This show that was about to start was recorded for a possible The Who Live at the Fillmore East officially-released live album. As was typical of The Who back then, it never came to fruition. Murky versions were bootlegged for years and years. This Youtube link gets you most of this remarkable show in excellent sound quality... www.youtube.com/watch?v=YgGLkjlHvCU.
At one point, you can even hear Pete and Keith sing a little song about their last visit when the venue (as the Village Theater) had been "a pisshole... pisshole... pisshole!" in a laa dee dah sing-song fashion.
Set list-wise, four things stand out all these years later... They did Eddie Cochran's masterpiece, "My Way", often mis-titled "Easy Goin' Guy", a fabulous blues-based basher. They did "Little Billy", a phenomenal anti-smoking song commissioned by the American Cancer Society, a truly 'lost classic' by Pete. They debuted their super cool "Fortune Teller/Tattoo" medley. They jammed like a frickin' radical jazz band during the extended break in Sell Out's "Relax".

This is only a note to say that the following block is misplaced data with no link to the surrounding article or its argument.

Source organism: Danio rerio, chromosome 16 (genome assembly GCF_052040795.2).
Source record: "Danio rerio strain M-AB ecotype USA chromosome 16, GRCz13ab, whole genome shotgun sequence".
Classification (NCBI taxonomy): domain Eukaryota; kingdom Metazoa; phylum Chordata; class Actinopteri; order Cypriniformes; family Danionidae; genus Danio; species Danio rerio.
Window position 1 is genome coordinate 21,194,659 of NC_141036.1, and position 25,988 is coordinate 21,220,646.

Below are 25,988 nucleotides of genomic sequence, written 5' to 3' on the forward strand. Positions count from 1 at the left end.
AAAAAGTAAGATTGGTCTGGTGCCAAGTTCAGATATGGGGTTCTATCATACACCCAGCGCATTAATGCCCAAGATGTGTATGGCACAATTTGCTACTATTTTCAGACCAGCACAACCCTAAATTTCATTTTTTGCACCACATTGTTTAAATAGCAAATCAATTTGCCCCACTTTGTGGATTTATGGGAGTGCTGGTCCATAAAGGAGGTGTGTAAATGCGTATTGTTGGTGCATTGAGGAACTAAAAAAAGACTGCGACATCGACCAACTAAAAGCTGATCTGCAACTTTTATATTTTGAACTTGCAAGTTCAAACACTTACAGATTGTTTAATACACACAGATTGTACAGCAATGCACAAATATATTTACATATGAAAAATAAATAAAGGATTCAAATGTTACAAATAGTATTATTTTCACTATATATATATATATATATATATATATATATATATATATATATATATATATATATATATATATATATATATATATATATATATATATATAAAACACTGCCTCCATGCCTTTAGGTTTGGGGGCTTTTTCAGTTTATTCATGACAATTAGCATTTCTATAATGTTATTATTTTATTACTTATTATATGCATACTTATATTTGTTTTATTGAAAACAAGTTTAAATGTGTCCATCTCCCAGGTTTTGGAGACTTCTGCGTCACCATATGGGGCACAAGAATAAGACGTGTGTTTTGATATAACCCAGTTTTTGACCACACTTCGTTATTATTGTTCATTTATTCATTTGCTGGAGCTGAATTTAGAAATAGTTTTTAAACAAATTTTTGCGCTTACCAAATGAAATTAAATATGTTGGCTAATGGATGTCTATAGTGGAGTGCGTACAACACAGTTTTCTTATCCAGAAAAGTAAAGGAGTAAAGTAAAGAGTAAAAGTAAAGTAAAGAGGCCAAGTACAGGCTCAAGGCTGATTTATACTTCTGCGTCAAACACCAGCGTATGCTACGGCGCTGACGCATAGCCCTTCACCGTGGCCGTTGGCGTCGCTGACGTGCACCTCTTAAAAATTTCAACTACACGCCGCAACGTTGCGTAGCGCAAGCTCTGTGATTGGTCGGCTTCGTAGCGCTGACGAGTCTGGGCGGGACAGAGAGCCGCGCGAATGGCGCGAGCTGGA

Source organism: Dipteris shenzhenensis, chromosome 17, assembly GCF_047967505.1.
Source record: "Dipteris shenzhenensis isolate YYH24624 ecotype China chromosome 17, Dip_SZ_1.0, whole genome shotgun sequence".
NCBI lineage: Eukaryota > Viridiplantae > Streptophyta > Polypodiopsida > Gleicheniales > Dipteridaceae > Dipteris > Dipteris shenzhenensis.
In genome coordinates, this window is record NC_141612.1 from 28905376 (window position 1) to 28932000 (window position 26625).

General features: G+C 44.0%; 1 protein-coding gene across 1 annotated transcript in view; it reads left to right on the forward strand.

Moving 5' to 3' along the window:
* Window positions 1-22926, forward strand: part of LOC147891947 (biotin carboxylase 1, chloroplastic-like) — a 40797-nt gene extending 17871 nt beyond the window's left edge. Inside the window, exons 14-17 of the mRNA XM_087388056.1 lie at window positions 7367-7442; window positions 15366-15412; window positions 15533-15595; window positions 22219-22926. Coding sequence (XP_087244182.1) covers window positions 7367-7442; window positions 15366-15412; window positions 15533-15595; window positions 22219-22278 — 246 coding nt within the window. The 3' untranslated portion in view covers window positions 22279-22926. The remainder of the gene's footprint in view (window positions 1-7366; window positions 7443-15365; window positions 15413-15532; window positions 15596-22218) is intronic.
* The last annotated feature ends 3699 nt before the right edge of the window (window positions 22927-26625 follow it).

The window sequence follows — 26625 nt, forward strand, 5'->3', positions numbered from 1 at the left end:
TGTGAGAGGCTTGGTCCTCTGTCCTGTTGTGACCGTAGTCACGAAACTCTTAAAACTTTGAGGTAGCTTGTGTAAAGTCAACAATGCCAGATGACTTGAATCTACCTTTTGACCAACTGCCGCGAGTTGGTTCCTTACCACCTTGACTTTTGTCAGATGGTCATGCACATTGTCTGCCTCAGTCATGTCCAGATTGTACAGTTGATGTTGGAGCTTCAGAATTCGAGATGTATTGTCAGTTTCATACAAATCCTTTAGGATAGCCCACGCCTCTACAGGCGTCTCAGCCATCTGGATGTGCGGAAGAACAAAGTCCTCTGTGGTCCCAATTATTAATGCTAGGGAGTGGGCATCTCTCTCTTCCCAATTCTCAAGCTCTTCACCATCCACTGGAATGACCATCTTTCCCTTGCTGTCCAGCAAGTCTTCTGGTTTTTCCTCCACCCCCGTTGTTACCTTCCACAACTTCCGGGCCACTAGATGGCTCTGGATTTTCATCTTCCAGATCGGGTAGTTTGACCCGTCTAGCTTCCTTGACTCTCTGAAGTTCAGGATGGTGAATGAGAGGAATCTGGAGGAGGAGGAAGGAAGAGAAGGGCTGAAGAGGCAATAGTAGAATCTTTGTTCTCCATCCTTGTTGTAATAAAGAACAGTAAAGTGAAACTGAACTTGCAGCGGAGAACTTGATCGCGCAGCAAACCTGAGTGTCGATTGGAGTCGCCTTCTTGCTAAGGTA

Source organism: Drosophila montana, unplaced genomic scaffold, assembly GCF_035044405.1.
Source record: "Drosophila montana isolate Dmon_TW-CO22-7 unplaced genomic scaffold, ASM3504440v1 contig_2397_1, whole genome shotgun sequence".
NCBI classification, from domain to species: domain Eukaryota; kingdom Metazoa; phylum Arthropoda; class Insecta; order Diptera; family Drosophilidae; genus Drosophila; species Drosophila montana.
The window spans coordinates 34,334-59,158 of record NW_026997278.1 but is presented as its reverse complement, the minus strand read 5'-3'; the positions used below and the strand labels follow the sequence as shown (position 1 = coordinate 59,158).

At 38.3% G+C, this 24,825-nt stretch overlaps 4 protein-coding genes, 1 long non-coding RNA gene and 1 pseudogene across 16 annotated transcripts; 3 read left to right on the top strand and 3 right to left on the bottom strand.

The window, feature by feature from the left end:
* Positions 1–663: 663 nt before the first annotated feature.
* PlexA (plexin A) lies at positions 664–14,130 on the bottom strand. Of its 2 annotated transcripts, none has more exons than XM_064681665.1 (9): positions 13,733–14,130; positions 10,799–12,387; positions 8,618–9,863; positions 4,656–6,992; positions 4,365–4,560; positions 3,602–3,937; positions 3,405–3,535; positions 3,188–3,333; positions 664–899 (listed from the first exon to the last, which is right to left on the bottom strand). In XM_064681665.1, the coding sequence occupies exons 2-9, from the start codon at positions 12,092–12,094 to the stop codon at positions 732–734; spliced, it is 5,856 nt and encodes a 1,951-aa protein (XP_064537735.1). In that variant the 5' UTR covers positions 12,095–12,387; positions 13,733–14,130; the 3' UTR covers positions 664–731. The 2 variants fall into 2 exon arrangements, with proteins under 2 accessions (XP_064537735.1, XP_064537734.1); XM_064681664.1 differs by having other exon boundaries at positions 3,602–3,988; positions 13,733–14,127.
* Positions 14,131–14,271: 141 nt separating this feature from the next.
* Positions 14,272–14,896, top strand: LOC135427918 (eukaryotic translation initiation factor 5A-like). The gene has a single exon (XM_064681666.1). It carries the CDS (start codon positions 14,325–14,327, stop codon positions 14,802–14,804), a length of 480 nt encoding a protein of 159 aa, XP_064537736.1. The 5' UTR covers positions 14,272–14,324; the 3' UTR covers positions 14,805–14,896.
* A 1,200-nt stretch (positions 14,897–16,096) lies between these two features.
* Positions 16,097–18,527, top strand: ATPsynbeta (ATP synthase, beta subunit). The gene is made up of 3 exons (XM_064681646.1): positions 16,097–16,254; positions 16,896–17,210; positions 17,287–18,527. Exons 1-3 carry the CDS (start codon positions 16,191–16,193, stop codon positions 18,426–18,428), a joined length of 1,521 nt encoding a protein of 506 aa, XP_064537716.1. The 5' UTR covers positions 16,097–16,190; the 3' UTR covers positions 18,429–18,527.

Decades later, during a chance meeting, Mike Esposito, lead guitarist of the seminally psychedelic Blues Magoos, told me that he'd discovered, while on tour with The Who in 1967, that Pete Townshend was actually, in his opinion, the best British blues player extant. As Mr. Graham made his announcements, Pete was warming up with blues licks. And, wow, Pete sounded pretty damn wicked, I must say... even right after Buddy Guy!